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New Methods for Transmitting Information Between Teacher and Student in Organic Chemistry


Sue Barrows and Thomas Eberlein
Penn State Schuylkill, The Capital College
200 University Drive, Schuylkill Haven, PA 17972-2208

10/06/01 to 10/12/01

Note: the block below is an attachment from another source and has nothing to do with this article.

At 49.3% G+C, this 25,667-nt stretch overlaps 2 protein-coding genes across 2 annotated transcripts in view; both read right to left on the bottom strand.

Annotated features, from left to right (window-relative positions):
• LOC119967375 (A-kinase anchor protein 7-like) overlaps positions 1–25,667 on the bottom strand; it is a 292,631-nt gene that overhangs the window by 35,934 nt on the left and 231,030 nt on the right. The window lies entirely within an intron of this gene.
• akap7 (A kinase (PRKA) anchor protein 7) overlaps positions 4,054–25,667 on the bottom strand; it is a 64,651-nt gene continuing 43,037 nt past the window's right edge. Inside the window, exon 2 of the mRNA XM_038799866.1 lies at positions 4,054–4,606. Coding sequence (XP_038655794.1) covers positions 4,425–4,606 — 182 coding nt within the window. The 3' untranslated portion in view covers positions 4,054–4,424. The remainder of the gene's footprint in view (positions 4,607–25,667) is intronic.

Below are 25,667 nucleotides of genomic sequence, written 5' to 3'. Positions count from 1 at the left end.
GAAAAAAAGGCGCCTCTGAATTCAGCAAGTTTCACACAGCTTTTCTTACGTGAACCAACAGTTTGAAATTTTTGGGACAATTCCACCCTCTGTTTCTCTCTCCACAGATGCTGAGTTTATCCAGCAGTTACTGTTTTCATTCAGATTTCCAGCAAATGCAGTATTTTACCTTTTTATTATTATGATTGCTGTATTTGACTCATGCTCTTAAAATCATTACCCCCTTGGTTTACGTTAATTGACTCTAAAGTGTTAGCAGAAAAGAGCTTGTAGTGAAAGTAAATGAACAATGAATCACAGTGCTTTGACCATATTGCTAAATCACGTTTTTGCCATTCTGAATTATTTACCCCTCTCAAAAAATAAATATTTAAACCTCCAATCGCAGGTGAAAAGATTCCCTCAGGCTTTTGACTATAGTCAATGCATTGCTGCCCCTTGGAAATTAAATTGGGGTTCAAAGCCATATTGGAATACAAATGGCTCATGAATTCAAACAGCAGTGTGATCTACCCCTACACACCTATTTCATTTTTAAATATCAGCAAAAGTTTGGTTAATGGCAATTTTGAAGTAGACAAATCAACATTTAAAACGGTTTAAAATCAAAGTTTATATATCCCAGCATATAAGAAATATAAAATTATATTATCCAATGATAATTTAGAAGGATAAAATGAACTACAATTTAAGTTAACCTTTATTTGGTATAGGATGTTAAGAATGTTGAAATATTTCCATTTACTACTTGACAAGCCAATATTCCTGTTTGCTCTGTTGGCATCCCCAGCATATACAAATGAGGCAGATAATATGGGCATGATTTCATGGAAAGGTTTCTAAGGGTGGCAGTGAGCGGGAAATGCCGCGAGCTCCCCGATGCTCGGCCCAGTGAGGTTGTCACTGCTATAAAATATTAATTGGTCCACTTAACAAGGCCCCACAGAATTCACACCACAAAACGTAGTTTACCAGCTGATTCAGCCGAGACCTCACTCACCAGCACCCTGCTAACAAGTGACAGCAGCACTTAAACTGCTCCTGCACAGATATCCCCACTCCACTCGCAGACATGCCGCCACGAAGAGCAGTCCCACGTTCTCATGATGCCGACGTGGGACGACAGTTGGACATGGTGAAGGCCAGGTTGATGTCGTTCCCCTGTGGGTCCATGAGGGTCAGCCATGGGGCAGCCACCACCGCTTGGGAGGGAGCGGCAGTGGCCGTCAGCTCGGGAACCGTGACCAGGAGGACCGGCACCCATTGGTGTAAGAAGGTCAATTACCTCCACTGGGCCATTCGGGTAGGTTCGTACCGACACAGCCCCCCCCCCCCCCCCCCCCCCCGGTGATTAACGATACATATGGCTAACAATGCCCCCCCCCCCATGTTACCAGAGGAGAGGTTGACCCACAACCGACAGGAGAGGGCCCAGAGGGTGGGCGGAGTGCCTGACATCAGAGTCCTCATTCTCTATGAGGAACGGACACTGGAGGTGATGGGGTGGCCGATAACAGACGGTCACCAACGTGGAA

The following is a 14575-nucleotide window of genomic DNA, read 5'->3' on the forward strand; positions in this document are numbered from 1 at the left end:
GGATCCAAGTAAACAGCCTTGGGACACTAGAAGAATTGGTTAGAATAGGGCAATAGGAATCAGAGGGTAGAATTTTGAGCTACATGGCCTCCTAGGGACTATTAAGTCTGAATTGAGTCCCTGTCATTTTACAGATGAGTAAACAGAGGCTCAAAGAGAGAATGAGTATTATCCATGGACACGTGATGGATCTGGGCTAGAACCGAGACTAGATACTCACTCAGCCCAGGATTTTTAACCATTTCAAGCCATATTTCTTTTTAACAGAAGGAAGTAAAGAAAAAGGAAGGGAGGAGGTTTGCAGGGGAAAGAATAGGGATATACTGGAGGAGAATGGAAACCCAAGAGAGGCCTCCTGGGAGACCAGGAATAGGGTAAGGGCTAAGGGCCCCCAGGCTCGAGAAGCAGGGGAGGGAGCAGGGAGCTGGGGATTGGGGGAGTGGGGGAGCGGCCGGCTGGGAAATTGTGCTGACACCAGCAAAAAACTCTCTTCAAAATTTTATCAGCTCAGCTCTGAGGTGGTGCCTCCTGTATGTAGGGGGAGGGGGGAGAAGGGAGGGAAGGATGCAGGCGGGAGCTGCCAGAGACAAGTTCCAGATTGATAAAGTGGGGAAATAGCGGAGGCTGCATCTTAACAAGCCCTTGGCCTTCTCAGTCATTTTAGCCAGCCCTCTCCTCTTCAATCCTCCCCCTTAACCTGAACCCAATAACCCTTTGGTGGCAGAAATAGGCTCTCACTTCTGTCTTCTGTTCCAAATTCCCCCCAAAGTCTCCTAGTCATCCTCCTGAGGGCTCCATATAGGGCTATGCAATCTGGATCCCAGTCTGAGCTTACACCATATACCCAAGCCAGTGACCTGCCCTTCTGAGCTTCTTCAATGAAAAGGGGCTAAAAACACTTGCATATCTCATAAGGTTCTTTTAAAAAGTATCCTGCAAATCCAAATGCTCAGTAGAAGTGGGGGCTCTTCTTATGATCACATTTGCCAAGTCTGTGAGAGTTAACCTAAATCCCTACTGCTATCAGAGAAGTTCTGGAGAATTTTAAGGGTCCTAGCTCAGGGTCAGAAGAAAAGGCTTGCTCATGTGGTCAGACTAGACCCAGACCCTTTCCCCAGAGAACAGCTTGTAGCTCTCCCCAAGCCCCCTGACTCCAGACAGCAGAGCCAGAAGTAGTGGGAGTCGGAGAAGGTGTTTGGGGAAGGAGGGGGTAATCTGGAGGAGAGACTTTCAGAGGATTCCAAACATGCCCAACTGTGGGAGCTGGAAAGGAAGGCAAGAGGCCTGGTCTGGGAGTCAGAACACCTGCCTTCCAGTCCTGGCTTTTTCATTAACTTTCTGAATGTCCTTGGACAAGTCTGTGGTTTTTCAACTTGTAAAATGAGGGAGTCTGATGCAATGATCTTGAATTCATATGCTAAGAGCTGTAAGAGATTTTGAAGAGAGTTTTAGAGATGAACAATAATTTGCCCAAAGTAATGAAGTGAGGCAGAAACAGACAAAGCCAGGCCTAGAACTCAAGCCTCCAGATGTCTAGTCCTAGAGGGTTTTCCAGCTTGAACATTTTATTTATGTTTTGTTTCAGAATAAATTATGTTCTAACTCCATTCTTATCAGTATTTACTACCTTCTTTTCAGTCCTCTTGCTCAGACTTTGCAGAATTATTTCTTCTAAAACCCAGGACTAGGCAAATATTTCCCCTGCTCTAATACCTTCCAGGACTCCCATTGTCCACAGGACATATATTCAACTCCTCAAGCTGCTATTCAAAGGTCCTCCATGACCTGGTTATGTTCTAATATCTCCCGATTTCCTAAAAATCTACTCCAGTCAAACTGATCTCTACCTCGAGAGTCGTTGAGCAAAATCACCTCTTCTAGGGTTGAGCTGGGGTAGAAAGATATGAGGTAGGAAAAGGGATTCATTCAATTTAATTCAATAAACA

Penn State Schuylkill offers a pair of companion courses to accompany the normal, two-semester organic lecture course sequence. In these companion courses students are taught-by means of guided inquiry worksheets, or similar exercises-to use the various pieces of software we have for learning organic chemistry (e.g., Beaker, ChemTV, WE_LEARN). Once they know how to use the software it is expected that they will be able to apply it in various productive ways: helping with homework problems, studying for tests, and so on. To ensure the students continue using the software, additional assignments are given that tie in with material being covered in class. Much of this software is distributed freely by the Chemistry Department to any Penn State student who wishes to download it. As such, students can access the materials with their own computers at any time or place, so no formal computer lab session is necessary, beyond the training session. Additionally, we have begun to use a wireless LAN for some of the training sessions. Thus, we are able to use our normal classroom as a computer laboratory. Using this system, we are able to broadcast a lesson from a master computer to the students' computers, and then relinquish control to the students so that they can use the software (which truly exists only on the master computer) to solve the day's problems. This system is also entirely mobile. For example, if we want to bring the computers into the lab, we just pick them up and take them to the new location. This paper will discuss the various ways in which students at Penn State Schuylkill use computer-based instructional technologies to enhance learning organic chemistry.


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